In Karnataka, a state in southwest India, people spent a few weeks this year helping to create the country’s first AI-based chatbot for tuberculosis.
They did this by reading sentences in Kannada, their native language, into an app.
Kannada is a significant language in India, with over 40 million speakers. It’s one of the 22 official languages and is spoken by heaps of people. But here’s the thing, India is known for its diversity, with over 121 languages spoken by at least 10,000 people. So, you can consider India a language goldmine.
But here’s the problem.
Most of these languages aren’t covered by natural language processing (NLP) – the AI tech that helps machines understand what we’re saying or writing. This is a significant miss when think of the millions of Indians left out, leaving them from getting valuable information and economic opportunities.
Kalika Bali, a principal researcher at Microsoft Research India, highlighted that, “for AI tools to really work for everyone, they need to include languages beyond the usual English, French, or Spanish.” But collecting as much data in Indian languages as what went into something like GPT (Generative Pre-trained) would take ages, like 10 years! So, the workaround is to build layers on top of AI models like ChatGPT or Llama.
Now, get this: those folks in Karnataka are part of a larger group. Thousands of Indians are sharing their speech data with Karya, a tech company. Karya then creates datasets that big names like Microsoft and Google use for AI in healthcare, education, and more.
The Indian government is also on board with Bhashini, their AI-driven language translation system. It’s all about open-source datasets in regional languages to develop AI tools. They’re getting people involved through crowdsourcing – validating audio, translating texts, labeling images, you name it.
Bhashini’s got tens of thousands of Indian contributors. Pushpak Bhattacharyya, who heads the Computation for Indian Language Technology Lab in Mumbai, says the government’s really pushing to create datasets for large language models in Indian languages. These models are already helping with translations in education, tourism, and even in courts.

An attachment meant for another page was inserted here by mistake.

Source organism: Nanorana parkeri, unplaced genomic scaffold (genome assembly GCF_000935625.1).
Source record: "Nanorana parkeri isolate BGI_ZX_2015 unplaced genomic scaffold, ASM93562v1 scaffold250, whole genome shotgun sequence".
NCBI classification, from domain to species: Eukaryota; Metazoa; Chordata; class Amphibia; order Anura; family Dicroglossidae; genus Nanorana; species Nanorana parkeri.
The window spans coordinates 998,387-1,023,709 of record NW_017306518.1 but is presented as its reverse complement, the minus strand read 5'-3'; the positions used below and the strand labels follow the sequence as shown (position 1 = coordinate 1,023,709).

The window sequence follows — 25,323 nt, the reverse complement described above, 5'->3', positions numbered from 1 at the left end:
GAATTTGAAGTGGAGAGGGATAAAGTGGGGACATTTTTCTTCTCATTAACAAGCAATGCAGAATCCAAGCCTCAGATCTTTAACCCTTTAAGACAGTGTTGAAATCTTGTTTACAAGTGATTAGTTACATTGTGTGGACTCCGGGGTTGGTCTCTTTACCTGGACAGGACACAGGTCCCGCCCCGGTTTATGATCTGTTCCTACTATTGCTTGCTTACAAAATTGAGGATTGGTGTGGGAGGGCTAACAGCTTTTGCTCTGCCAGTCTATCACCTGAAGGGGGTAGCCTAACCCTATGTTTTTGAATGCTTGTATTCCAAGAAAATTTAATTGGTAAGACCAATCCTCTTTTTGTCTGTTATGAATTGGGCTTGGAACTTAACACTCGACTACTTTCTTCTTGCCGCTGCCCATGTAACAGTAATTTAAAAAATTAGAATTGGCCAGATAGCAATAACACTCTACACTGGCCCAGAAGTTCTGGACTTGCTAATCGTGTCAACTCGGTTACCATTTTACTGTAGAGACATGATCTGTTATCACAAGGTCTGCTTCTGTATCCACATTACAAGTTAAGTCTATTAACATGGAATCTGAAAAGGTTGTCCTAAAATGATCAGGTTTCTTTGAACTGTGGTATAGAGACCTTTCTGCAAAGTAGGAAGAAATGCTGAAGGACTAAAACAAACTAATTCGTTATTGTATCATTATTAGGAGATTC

English is the most advanced language in natural language processors. ChatGPT, which caused the loudest noise in generative AI, mainly trains in English. Amazon’s Alexa speaks nine languages, but only three are non-European. Google’s Bard? English only.
But there’s a global effort to close this language gap. In the UAE, there’s Jais for Arabic generative AI applications, and in Africa, Masakhane is advancing NLP research in African languages.
Time magazine’s influencer in AI, Kalika Bali, says crowdsourcing is super useful in a country like India. It captures all the linguistic and cultural nuances.
Here’s something to ponder: out of 1.4 billion people in India, less than 11% speak English. That’s why AI in India focuses a lot on speech and speech recognition, especially since many people struggle with reading and writing.
Google’s Project Vaani is collecting speech data from about a million Indians. This data will be available for speech-to-speech and automatic speech recognition systems. Cool, right?
Even the Supreme Courts of Bangladesh and India are using AI-based translation tools. And there’s Jugalbandi, an AI chatbot by AI4Bharat and Microsoft, helping with queries about welfare programs in multiple Indian languages. You can even access it on WhatsApp, which is huge in India.
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